Special Operations Executive (SOE) operatives in the Touraine

In the Second World War British operatives from ‘Section F’ of the Special Operations Executive (SOE) were active in the Touraine Region, and across all France. Do visit www.fact-index.com/s/so/soe_f_section_timeline.html for a full list.

One example of those listed is Brian Stonehouse: 1918-1998 (pictured right). In 1941 he

Brian Stonehouse - 'self_portrait' sketched in WWII concentration camp

was parachuted into occupied France near Tours.

Eventually he was captured and interrogated by the Gestapo who placed him in solitary confinement and subjected him to brutal interrogations in the harshest of conditions, including those at the notorious Fresnes Prison, Paris. Finally he was sent to Germany and the Mauthausen concentration camp.

For more information on Brian Stonehouse click here and/or here.

About Jim McNeill

I am a blogger on 'The Social History of the Touraine region of France (37)' and also 'The Colonial History of Pennsylvania and the life & Family of William Penn'. I am a Director of Fresh Ground Group Ltd.
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4 Responses to Special Operations Executive (SOE) operatives in the Touraine

  1. rmb1957 says:

    I have just published a novel about the Special Operations Executive’s involvement with Rudolf Hess’ flight to Scotland and the use of the paranormal to win WWII. Although fiction, the book mixes fact with fiction, including real life characters like Ian Fleming, Aleister Crowley, Heinrich Himmler, Reinhold Heydrich, Arletty, and Rudolf Hess to tell a fascinating tale of thrilling intrigue. A major portion deals with a secret mission to Occupied France.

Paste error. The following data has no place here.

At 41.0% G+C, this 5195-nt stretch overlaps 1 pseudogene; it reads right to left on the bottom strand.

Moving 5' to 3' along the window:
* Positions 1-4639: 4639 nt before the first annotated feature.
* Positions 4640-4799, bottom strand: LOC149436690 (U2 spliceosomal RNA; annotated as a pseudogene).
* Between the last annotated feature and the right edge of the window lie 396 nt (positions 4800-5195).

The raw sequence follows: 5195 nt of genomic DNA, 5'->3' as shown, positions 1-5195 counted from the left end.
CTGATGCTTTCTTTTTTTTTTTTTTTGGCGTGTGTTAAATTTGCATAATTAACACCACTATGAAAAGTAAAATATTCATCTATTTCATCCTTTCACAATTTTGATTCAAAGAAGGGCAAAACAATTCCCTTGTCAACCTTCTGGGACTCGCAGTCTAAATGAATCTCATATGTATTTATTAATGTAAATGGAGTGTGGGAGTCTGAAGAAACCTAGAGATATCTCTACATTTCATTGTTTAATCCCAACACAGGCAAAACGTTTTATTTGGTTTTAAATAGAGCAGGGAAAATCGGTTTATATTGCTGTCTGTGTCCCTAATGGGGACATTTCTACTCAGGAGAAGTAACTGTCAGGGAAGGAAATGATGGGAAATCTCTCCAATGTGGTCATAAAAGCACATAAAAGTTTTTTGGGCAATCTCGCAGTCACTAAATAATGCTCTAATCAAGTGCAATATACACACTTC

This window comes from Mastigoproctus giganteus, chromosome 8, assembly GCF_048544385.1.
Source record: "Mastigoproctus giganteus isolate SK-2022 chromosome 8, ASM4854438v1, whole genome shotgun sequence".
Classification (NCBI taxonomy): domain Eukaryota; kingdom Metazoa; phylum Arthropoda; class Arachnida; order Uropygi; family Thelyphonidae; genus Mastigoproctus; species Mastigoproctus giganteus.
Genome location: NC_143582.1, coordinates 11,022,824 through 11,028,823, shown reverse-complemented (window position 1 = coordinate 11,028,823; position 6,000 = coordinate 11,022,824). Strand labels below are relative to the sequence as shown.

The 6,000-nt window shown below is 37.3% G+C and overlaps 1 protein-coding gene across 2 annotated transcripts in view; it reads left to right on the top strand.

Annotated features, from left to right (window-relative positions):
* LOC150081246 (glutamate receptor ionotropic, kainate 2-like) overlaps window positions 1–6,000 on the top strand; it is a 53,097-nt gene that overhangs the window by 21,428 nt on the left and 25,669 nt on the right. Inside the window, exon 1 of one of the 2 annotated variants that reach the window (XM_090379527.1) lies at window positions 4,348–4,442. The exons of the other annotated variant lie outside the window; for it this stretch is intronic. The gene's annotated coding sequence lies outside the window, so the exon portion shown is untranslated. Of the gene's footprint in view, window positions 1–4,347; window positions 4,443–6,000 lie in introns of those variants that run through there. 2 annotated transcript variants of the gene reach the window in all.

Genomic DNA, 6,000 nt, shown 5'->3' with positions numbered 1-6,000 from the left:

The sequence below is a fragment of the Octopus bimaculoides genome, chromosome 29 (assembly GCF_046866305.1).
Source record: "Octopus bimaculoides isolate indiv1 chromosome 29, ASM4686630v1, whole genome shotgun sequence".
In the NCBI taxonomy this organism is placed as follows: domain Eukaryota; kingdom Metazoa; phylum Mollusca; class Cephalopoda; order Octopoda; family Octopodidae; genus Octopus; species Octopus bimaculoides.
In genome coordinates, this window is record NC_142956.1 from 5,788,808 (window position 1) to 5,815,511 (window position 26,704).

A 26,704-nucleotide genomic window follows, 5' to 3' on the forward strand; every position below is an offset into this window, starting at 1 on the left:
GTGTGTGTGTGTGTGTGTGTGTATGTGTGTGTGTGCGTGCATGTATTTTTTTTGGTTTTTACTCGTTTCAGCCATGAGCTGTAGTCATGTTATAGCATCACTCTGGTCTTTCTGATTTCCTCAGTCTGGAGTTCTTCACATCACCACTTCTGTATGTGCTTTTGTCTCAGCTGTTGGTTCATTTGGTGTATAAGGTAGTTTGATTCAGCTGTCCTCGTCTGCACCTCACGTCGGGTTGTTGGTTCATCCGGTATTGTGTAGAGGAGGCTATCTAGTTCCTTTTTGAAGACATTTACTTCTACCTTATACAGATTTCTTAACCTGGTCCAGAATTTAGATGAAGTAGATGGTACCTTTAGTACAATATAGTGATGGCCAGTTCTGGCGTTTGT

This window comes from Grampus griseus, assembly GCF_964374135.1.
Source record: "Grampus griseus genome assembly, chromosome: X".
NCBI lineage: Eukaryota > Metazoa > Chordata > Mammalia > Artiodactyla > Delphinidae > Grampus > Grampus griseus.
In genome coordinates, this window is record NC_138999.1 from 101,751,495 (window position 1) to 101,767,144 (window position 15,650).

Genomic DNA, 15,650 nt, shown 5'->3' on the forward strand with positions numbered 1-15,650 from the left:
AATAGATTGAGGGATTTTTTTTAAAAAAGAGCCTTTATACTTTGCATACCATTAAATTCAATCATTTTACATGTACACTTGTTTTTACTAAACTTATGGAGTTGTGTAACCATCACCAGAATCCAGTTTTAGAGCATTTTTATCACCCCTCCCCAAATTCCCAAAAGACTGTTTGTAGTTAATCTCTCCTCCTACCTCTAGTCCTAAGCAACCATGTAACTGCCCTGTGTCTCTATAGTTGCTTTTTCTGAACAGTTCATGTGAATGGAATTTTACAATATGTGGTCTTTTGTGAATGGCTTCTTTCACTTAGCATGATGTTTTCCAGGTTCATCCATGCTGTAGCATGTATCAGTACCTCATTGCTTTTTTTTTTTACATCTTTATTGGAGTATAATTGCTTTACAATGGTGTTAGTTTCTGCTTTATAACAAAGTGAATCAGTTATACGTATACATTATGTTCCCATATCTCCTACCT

It is for sale at Amazon.com Kindle. In February, the paperback version will be available.
    Check out my website dedicated to the book: www. robertmbennett. com


    R. Bennett

  2. sirgarreth says:

    Is there a way to gauge the lasting effects of having these operations based out of Touraine? Did the plights of those such as Mr. Stonehouse foment anti-Nazi resistance in the region, or is that putting the chicken before the egg?

    • Jim McNeill says:

      Hi, good questions you’ve raised, Sir Garreth.
      The support from the UK in the form of dropped agents was received in quite different ways by different resistance groups. There was a fair deal of duplicity going on at the time. For example, sometimes, to get local groups to provide intelligence (troop movements and deployments for example) British agents said that the information they radioed back to the UK was going to the Free French (i.e. de Gaulle) but actually it went back to UK military intelligence. There was also a lot of suspicion by certain groups of any association with British agents and then there was the issue of certain ‘members‘ of the resistance betraying British agents to the Gestapo. Preconceptions of the French Resistance can also be flawed for example many leaders of the resistance were in fact Spanish or youth, men and women of non-French origin who had fought Nazi-ism and Fascism in their own countries before fleeing to France.
      But, I’ll stick my neck out and say that, YES, overall, such British agents did help strengthen anti-Nazi resistance in the Region especially as preparations for liberation drew closer.

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